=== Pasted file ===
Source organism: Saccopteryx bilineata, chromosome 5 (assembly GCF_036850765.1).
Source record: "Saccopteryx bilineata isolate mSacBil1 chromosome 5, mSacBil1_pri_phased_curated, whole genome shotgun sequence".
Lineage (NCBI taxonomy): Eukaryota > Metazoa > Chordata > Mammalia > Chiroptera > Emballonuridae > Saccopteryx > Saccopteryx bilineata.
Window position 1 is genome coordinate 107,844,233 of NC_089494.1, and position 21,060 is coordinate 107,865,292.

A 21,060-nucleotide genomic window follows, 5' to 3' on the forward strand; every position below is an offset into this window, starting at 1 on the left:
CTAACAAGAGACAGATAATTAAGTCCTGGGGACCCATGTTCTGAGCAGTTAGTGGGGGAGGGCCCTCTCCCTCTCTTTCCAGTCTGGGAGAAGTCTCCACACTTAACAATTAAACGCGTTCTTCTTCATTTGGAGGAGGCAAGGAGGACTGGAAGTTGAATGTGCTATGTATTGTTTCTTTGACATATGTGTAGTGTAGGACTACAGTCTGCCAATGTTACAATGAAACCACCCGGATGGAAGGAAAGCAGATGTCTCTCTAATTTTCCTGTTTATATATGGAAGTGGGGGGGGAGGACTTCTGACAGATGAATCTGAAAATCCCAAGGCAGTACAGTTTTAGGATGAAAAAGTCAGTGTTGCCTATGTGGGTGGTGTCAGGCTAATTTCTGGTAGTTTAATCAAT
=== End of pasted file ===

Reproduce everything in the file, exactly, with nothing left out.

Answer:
Source organism: Saccopteryx bilineata, chromosome 5 (assembly GCF_036850765.1).
Source record: "Saccopteryx bilineata isolate mSacBil1 chromosome 5, mSacBil1_pri_phased_curated, whole genome shotgun sequence".
Lineage (NCBI taxonomy): Eukaryota > Metazoa > Chordata > Mammalia > Chiroptera > Emballonuridae > Saccopteryx > Saccopteryx bilineata.
Window position 1 is genome coordinate 107,844,233 of NC_089494.1, and position 21,060 is coordinate 107,865,292.

A 21,060-nucleotide genomic window follows, 5' to 3' on the forward strand; every position below is an offset into this window, starting at 1 on the left:
CTAACAAGAGACAGATAATTAAGTCCTGGGGACCCATGTTCTGAGCAGTTAGTGGGGGAGGGCCCTCTCCCTCTCTTTCCAGTCTGGGAGAAGTCTCCACACTTAACAATTAAACGCGTTCTTCTTCATTTGGAGGAGGCAAGGAGGACTGGAAGTTGAATGTGCTATGTATTGTTTCTTTGACATATGTGTAGTGTAGGACTACAGTCTGCCAATGTTACAATGAAACCACCCGGATGGAAGGAAAGCAGATGTCTCTCTAATTTTCCTGTTTATATATGGAAGTGGGGGGGGAGGACTTCTGACAGATGAATCTGAAAATCCCAAGGCAGTACAGTTTTAGGATGAAAAAGTCAGTGTTGCCTATGTGGGTGGTGTCAGGCTAATTTCTGGTAGTTTAATCAAT